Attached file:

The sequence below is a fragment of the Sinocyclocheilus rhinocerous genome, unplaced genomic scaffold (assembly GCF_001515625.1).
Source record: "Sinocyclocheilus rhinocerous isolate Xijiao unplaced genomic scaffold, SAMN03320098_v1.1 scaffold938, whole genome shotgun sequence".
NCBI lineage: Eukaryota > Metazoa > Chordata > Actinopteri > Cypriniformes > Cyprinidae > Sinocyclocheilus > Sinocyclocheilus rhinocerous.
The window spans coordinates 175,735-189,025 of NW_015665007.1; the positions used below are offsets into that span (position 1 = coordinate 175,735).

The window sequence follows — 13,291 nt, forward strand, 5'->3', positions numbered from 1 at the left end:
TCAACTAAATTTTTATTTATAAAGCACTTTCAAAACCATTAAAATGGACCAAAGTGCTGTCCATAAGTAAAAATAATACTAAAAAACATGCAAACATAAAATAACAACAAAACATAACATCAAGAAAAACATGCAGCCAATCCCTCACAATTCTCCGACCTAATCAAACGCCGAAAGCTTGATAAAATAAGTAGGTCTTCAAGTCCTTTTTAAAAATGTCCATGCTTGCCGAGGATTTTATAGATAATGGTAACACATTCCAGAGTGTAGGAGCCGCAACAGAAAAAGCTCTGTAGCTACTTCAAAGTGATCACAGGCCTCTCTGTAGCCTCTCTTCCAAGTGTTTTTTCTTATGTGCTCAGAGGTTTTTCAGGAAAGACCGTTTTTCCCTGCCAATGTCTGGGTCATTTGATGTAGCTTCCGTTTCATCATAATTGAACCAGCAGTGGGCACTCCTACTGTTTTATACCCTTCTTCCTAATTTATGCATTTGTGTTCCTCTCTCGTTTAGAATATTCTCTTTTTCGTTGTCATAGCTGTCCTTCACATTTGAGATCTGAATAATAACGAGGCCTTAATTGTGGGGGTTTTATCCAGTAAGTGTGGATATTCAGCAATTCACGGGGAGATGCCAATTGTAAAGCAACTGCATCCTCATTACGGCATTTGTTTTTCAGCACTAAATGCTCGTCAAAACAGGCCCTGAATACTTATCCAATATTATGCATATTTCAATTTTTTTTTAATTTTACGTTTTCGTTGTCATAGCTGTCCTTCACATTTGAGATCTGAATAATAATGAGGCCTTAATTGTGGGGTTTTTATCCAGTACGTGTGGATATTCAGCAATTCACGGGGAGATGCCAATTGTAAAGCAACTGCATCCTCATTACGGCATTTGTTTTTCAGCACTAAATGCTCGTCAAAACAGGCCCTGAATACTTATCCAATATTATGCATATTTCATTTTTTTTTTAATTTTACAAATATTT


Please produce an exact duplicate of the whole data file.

The sequence below is a fragment of the Sinocyclocheilus rhinocerous genome, unplaced genomic scaffold (assembly GCF_001515625.1).
Source record: "Sinocyclocheilus rhinocerous isolate Xijiao unplaced genomic scaffold, SAMN03320098_v1.1 scaffold938, whole genome shotgun sequence".
NCBI lineage: Eukaryota > Metazoa > Chordata > Actinopteri > Cypriniformes > Cyprinidae > Sinocyclocheilus > Sinocyclocheilus rhinocerous.
The window spans coordinates 175,735-189,025 of NW_015665007.1; the positions used below are offsets into that span (position 1 = coordinate 175,735).

The window sequence follows — 13,291 nt, forward strand, 5'->3', positions numbered from 1 at the left end:
TCAACTAAATTTTTATTTATAAAGCACTTTCAAAACCATTAAAATGGACCAAAGTGCTGTCCATAAGTAAAAATAATACTAAAAAACATGCAAACATAAAATAACAACAAAACATAACATCAAGAAAAACATGCAGCCAATCCCTCACAATTCTCCGACCTAATCAAACGCCGAAAGCTTGATAAAATAAGTAGGTCTTCAAGTCCTTTTTAAAAATGTCCATGCTTGCCGAGGATTTTATAGATAATGGTAACACATTCCAGAGTGTAGGAGCCGCAACAGAAAAAGCTCTGTAGCTACTTCAAAGTGATCACAGGCCTCTCTGTAGCCTCTCTTCCAAGTGTTTTTTCTTATGTGCTCAGAGGTTTTTCAGGAAAGACCGTTTTTCCCTGCCAATGTCTGGGTCATTTGATGTAGCTTCCGTTTCATCATAATTGAACCAGCAGTGGGCACTCCTACTGTTTTATACCCTTCTTCCTAATTTATGCATTTGTGTTCCTCTCTCGTTTAGAATATTCTCTTTTTCGTTGTCATAGCTGTCCTTCACATTTGAGATCTGAATAATAACGAGGCCTTAATTGTGGGGGTTTTATCCAGTAAGTGTGGATATTCAGCAATTCACGGGGAGATGCCAATTGTAAAGCAACTGCATCCTCATTACGGCATTTGTTTTTCAGCACTAAATGCTCGTCAAAACAGGCCCTGAATACTTATCCAATATTATGCATATTTCAATTTTTTTTTAATTTTACGTTTTCGTTGTCATAGCTGTCCTTCACATTTGAGATCTGAATAATAATGAGGCCTTAATTGTGGGGTTTTTATCCAGTACGTGTGGATATTCAGCAATTCACGGGGAGATGCCAATTGTAAAGCAACTGCATCCTCATTACGGCATTTGTTTTTCAGCACTAAATGCTCGTCAAAACAGGCCCTGAATACTTATCCAATATTATGCATATTTCATTTTTTTTTTAATTTTACAAATATTT